Rishi Sunak is preparing to face down his Conservative critics and push ahead with reforms to post-Brexit trading rules in Northern Ireland, with allies saying the vast majority of Tory MPs just want to settle the issue.

The UK prime minister spoke to Ursula von der Leyen, European Commission president, on Friday, in a new attempt to nail down a deal, with speculation rising that it could be announced very soon.

EU officials said the call was “positive”, while British officials said “positive breakthroughs” had been secured. Officials close to the talks said Sunak could even seal an agreement over the weekend or on Monday.

Downing Street has refused to comment on timings, but one crucial ally of Sunak said: “We know that almost 300 of our MPs just want to get this done — they’ve had enough.”

Downing Street is anxiously watching about 60 Tory MPs, out of a total of 355, who have expressed concerns about the deal taking shape with Brussels.

Much depends on whether Northern Ireland’s Democratic Unionist party responds positively to, or at least does not immediately reject, Sunak’s deal. Party managers estimate at least 30 potential Tory rebels could back the deal with DUP cover.

Sunak wants to secure last-minute tweaks to the text of an agreement to try to win over the DUP and persuade it to return to the power-sharing executive at Stormont.

Downing Street said talks with the EU had “intensified over the last week and progress has been good with some positive breakthroughs”.

Tory MPs have been put on a three-line whip to attend parliament on Monday, although party sources insisted this was standard procedure on a busy legislative day in parliament. Cabinet ministers could be briefed over the weekend, according to Tory officials.

Sunak does not have to call a House of Commons vote on reforms to the implementation of the Northern Ireland protocol, part of former prime minister Boris Johnson’s 2019 Brexit deal, but may decide to hold one anyway.

In any event he wants Tory MPs to put on a show of strength in backing a deal, which would aim to improve the situation in Northern Ireland and sharply enhance Britain’s relations with the EU.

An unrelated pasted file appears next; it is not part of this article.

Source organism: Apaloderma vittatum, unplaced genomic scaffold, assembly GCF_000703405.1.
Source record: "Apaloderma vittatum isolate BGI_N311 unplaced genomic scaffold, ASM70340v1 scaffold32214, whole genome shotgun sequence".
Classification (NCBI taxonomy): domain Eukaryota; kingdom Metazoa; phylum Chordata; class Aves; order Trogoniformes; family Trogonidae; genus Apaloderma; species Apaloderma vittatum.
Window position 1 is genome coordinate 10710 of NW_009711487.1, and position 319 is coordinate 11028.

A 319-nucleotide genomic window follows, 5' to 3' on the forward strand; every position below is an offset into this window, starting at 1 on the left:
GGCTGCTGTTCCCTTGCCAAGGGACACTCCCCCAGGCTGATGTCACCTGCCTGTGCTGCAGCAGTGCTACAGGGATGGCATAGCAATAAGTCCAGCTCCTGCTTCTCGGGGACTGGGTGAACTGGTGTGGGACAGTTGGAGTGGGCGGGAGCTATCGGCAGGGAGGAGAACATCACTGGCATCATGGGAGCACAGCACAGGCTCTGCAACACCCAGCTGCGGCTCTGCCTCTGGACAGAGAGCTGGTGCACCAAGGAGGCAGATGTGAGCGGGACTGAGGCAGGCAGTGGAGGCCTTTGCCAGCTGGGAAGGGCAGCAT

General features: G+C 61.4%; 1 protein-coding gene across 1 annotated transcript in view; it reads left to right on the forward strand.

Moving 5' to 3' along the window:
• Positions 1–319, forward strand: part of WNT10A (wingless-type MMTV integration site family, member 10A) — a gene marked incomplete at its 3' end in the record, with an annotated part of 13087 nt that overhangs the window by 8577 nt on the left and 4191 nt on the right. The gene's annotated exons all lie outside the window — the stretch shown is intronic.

Sunak and von der Leyen are discussing a political statement on the implementation of the protocol, which will cut border checks, increase democratic scrutiny and limit the role of the European Court of Justice.

A “green lane” with minimal checks would be set up at Irish Sea ports for goods travelling from Great Britain into Northern Ireland, if they were intended to stay within the region. A “red lane” would be set up for goods travelling on to the Irish Republic and the single market.

Control over issues including VAT and state aid would be wielded from London, not Brussels. Joint committees would oversee the new arrangements to manage disputes.

Since Sunak presented the outline deal to the DUP last week, the party’s leader Sir Jeffrey Donaldson has made new demands. He says the agreement should include changes to the treaty, not just a political declaration.

Donaldson also wants Northern Ireland companies to be allowed to produce goods to UK standards, rather than according to EU rules, for export to the British market. Under the protocol, the region is part of the EU’s single market for goods.

James Cleverly, the foreign secretary, on Friday said the UK government’s priority was winning over the DUP, although Donaldson’s party has said it will need time to scrutinise the legal details of a deal.

“When, hopefully, we get those issues resolved then I would hope that the DUP would recognise that we’ve addressed their concerns,” Cleverly told Times Radio. “Until we have addressed those concerns we’re not going to sign off on the deal.”

Among the Tory MPs likely to cause trouble for Sunak is Johnson, who wants to push ahead with legislation that would unilaterally scrap the protocol.

Northern Irish politicians were expected to attend a rally in Omagh on Saturday, where a senior police officer was shot and critically injured on Wednesday night. The attack, by suspected dissident republicans, was not believed to be connected to the protocol but has stunned the region and revived chilling memories of its three decades-long conflict.

One DUP insider said: “If we get this wrong, we will consign the next generation to further division and I very much doubt, if this is got wrong, whether or not the Northern Ireland Assembly will ever be resurrected again.”

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